Tannins: definition, origins and vocabulary

Let’s go to chemistry class today, where we’ll talk about these special molecules present in wine: tannins!

You have probably heard this kind of phrase: “This wine is very tannic”, “it has silky tannins”, “its tannins are well softened”. But what does this really mean? What are these mysterious molecules that seem to be so important in tasting? Here is a short definition.

Tannins and astringency

Tannins are molecules present in wine that are linked to the sensation of astringency. It is the impression of roughness, of dryness in the mouth, of tightening of the papillae. If we look at the chemical reactions involving these tannins, we realize that they really “drink our saliva”! Yes, these particles combine directly with proteins contained in the saliva to form a solid mass (called precipitate). To verify this, you can try this little practical exercise: if you spit out a very tannic wine (prefer a young red wine), you will observe small pieces. You can also find this sensation of astringency by eating the grape directly.

Examples of wine tannins
© Wine Folly

Several origins

These molecules have several origins. They are found in:

  1. The skin of the grape
  2. And in the seeds
  3. The stalk: it is the skeleton between the branch and the grains, which is left when the grapes are harvested whole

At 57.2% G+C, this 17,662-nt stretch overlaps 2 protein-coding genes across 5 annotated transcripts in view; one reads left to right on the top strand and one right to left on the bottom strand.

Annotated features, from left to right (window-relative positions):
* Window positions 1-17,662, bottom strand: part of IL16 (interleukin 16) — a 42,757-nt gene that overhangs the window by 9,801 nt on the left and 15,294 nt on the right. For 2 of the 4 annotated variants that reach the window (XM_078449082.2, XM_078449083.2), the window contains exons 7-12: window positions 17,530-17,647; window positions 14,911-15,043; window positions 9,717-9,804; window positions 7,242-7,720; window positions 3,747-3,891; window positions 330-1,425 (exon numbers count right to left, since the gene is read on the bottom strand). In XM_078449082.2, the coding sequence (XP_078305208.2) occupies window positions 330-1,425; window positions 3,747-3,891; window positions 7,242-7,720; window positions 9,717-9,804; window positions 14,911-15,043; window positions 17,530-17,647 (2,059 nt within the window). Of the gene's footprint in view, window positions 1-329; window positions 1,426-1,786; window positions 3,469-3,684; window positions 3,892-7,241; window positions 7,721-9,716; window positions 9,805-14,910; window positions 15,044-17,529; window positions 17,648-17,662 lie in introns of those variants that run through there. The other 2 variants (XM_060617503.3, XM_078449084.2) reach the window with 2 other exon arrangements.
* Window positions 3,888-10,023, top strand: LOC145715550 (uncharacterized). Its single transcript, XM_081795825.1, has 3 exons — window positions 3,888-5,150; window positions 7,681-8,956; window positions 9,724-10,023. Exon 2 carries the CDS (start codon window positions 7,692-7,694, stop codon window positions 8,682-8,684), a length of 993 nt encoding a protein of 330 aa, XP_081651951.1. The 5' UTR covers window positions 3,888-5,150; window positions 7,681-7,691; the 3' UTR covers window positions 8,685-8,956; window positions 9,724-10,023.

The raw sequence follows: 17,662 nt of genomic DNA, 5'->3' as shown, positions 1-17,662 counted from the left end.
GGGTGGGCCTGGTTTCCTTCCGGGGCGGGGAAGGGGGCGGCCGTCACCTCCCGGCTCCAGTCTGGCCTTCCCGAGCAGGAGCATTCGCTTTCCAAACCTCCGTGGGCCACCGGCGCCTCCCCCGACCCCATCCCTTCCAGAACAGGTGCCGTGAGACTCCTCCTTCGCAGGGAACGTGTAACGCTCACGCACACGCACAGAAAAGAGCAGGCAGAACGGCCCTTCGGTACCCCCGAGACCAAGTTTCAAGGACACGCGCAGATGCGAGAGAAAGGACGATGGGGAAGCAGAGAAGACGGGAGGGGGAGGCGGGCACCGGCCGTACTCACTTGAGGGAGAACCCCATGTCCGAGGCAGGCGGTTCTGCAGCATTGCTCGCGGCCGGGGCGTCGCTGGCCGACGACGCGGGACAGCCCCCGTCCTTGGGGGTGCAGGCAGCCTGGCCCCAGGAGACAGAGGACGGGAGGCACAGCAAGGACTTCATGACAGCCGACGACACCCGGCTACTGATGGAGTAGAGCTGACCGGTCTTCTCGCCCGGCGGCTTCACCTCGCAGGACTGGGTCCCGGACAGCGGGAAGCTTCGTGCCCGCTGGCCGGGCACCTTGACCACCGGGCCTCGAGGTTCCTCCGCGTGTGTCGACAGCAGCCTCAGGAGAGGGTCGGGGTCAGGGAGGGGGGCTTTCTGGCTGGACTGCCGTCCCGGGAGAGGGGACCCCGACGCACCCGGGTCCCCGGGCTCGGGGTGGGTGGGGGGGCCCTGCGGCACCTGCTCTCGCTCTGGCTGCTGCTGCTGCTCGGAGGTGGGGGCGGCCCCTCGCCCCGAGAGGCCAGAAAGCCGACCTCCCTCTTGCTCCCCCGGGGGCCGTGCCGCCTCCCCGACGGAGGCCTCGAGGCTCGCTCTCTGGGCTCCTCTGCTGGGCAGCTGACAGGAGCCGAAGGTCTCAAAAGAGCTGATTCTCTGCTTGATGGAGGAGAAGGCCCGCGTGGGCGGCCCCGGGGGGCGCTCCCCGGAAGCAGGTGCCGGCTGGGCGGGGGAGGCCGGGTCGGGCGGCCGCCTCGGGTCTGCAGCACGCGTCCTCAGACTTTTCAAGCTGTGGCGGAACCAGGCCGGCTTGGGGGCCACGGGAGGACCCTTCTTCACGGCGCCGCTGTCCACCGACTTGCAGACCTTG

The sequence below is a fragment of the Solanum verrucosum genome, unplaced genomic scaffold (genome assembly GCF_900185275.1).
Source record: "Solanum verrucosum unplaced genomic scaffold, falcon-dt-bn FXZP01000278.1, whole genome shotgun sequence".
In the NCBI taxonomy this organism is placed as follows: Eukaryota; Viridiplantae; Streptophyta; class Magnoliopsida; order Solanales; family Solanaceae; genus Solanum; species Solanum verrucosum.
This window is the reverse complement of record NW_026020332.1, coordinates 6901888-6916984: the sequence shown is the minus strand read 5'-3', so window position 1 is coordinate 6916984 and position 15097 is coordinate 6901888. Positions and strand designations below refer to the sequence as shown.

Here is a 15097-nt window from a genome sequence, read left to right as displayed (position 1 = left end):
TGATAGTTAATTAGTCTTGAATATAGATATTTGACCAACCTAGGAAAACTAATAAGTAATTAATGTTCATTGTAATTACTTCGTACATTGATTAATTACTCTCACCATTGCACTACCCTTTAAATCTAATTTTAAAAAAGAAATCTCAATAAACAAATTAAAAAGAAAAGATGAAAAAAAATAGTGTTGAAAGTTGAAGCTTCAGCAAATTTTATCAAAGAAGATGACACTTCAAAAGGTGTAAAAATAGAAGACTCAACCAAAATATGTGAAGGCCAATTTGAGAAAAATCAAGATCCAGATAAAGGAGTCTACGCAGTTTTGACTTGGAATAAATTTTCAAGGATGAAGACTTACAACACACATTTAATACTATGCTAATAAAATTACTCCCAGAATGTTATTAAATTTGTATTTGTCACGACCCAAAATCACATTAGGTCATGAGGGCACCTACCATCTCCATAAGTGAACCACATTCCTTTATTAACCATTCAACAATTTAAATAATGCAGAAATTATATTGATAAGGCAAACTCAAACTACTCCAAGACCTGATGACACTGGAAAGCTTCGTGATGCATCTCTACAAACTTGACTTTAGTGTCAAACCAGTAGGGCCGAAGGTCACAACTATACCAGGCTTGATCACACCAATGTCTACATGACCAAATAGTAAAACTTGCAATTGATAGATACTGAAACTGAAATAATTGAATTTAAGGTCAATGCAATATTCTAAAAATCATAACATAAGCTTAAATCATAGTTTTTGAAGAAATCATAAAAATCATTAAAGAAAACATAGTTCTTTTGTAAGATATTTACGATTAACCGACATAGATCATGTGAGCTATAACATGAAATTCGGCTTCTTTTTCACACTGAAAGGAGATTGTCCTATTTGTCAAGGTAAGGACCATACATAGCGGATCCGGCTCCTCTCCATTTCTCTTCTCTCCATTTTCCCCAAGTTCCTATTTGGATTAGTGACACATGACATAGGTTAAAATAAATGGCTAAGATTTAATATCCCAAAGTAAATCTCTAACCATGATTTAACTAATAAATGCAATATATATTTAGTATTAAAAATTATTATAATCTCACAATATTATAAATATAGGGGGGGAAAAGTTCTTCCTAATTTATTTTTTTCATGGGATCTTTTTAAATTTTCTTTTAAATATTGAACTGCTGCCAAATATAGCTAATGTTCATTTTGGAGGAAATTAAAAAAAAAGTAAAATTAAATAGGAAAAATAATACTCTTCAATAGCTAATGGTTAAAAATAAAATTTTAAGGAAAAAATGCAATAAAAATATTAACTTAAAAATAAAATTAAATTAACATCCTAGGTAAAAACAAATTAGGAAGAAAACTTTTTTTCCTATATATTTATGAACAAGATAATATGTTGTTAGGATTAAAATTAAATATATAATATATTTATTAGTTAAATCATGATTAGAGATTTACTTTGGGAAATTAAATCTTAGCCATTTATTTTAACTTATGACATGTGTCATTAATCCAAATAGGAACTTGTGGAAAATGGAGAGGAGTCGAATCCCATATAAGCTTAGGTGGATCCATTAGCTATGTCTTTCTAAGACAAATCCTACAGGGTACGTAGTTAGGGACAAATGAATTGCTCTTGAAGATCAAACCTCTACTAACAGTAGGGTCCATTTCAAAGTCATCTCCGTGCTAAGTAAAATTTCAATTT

4. The wood : when the wine is aged in barrels

A little bit of vocabulary

No, sommeliers don’t make things up, all the terms used have a meaning. Here is a sample of the words we often hear to describe tannins:

  1. Green: when they come from the seeds
  2. Silky: when they come from the skins
  3. Hard: oak tannins or more drying
  4. Soft: on the other hand, tannins that are not very drying
  5. Dry: chestnut tannins
  6. Fine: which disappear quickly
  7. Fat: on the contrary, they persist in the mouth
  8. Soften the tannins: when wine is aerated, several chemical reactions occur with the oxygen in the air. Some of them involve the tannic taste which will therefore “soften” during aeration and notably form colored particles (hence the browning of the wine when it is in contact with oxygen for a long time).

Which wine to choose?

The tannins are therefore very different from one wine to another. Those of white wine are much softer because during the vinification process, the juice is left to macerate very little in the presence of the skins. If it is done for the red wine, it is especially so that it takes color! The juice of black grapes is often white!

But of course each wine is different, so nothing is better than tasting to make your own opinion! Silky, sweet or dry, it is up to you to find what suits you best!


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